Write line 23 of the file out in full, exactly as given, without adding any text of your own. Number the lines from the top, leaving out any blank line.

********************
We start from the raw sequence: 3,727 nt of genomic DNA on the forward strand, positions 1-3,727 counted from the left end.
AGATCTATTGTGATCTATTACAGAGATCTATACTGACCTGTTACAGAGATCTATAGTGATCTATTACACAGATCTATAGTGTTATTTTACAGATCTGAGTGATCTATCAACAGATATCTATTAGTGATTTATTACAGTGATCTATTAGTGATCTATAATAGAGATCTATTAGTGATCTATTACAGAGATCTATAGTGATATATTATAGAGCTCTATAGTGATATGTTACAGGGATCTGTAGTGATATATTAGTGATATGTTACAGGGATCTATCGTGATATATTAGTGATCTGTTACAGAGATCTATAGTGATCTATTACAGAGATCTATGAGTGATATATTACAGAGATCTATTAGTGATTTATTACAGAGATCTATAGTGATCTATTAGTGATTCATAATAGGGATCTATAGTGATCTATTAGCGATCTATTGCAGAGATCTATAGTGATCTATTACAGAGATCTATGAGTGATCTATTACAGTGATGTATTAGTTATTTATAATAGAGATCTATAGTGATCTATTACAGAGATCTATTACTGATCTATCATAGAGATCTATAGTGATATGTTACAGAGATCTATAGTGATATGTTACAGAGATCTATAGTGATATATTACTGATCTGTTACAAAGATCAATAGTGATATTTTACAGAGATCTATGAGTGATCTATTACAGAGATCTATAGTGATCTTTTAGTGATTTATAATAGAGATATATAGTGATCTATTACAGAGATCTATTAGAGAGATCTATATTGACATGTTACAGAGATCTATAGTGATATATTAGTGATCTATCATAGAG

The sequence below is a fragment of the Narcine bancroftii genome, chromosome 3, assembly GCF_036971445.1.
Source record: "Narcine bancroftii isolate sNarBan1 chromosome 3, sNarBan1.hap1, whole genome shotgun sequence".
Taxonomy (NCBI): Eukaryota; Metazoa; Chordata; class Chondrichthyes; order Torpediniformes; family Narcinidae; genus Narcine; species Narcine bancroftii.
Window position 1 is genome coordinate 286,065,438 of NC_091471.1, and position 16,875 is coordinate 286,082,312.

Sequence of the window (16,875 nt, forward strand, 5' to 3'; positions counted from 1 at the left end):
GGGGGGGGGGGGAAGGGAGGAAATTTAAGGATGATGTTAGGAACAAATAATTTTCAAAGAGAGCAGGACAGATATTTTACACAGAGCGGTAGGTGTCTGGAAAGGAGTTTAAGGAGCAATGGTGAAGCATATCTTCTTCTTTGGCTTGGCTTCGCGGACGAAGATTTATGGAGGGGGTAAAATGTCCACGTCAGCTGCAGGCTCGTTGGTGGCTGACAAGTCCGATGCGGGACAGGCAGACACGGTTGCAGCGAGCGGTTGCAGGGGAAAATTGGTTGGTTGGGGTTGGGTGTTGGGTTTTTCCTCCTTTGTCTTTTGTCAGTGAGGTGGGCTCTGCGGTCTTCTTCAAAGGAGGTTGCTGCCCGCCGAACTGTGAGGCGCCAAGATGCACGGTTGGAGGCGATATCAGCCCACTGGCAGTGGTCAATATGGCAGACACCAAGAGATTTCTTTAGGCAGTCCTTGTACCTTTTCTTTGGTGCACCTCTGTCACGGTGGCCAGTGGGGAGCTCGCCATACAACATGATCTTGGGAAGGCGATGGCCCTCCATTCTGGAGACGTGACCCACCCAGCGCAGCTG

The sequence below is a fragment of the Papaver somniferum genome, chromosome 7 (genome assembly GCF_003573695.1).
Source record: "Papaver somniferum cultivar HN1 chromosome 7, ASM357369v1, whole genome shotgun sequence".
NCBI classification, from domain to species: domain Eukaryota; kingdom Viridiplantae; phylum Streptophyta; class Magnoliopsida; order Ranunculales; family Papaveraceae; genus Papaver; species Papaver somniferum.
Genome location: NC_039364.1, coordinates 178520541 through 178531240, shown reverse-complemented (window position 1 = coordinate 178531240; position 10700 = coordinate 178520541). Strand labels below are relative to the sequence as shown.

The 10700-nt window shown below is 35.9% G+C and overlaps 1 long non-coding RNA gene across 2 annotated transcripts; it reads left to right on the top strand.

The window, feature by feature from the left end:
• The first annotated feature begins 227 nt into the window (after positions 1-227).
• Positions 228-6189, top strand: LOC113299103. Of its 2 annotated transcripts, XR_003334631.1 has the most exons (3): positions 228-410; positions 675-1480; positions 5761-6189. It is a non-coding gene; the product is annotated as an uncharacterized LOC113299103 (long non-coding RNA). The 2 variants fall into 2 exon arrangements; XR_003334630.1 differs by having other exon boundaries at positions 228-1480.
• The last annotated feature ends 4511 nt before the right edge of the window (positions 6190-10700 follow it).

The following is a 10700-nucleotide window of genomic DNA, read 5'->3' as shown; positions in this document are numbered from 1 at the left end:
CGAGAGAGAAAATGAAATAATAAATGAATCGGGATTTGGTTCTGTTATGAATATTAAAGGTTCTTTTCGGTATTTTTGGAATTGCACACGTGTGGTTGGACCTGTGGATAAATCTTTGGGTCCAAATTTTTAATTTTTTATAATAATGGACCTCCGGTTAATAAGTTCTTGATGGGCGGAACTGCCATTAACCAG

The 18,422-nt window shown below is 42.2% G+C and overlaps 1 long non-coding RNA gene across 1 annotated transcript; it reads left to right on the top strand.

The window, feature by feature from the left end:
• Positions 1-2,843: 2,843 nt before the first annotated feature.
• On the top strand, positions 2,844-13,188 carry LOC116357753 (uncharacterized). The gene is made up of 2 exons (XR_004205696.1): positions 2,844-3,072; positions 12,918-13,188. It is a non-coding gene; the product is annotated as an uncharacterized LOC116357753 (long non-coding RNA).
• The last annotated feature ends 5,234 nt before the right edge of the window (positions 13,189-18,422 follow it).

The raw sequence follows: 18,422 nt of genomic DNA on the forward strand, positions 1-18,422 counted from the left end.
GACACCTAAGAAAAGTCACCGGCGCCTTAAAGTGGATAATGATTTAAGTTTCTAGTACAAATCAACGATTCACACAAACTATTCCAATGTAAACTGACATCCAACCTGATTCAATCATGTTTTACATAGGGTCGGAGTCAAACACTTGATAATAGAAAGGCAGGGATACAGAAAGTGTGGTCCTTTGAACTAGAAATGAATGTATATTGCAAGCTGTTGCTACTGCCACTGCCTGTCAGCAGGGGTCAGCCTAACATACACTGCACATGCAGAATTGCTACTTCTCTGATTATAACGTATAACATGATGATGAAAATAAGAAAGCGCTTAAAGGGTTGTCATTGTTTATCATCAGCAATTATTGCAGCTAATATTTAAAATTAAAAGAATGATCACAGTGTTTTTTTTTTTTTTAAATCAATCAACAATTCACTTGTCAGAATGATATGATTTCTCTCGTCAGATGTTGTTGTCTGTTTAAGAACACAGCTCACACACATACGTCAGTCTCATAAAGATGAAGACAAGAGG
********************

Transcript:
• On the top strand, positions 2,844-13,188 carry LOC116357753 (uncharacterized). The gene is made up of 2 exons (XR_004205696.1): positions 2,844-3,072; positions 12,918-13,188. It is a non-coding gene; the product is annotated as an uncharacterized LOC116357753 (long non-coding RNA).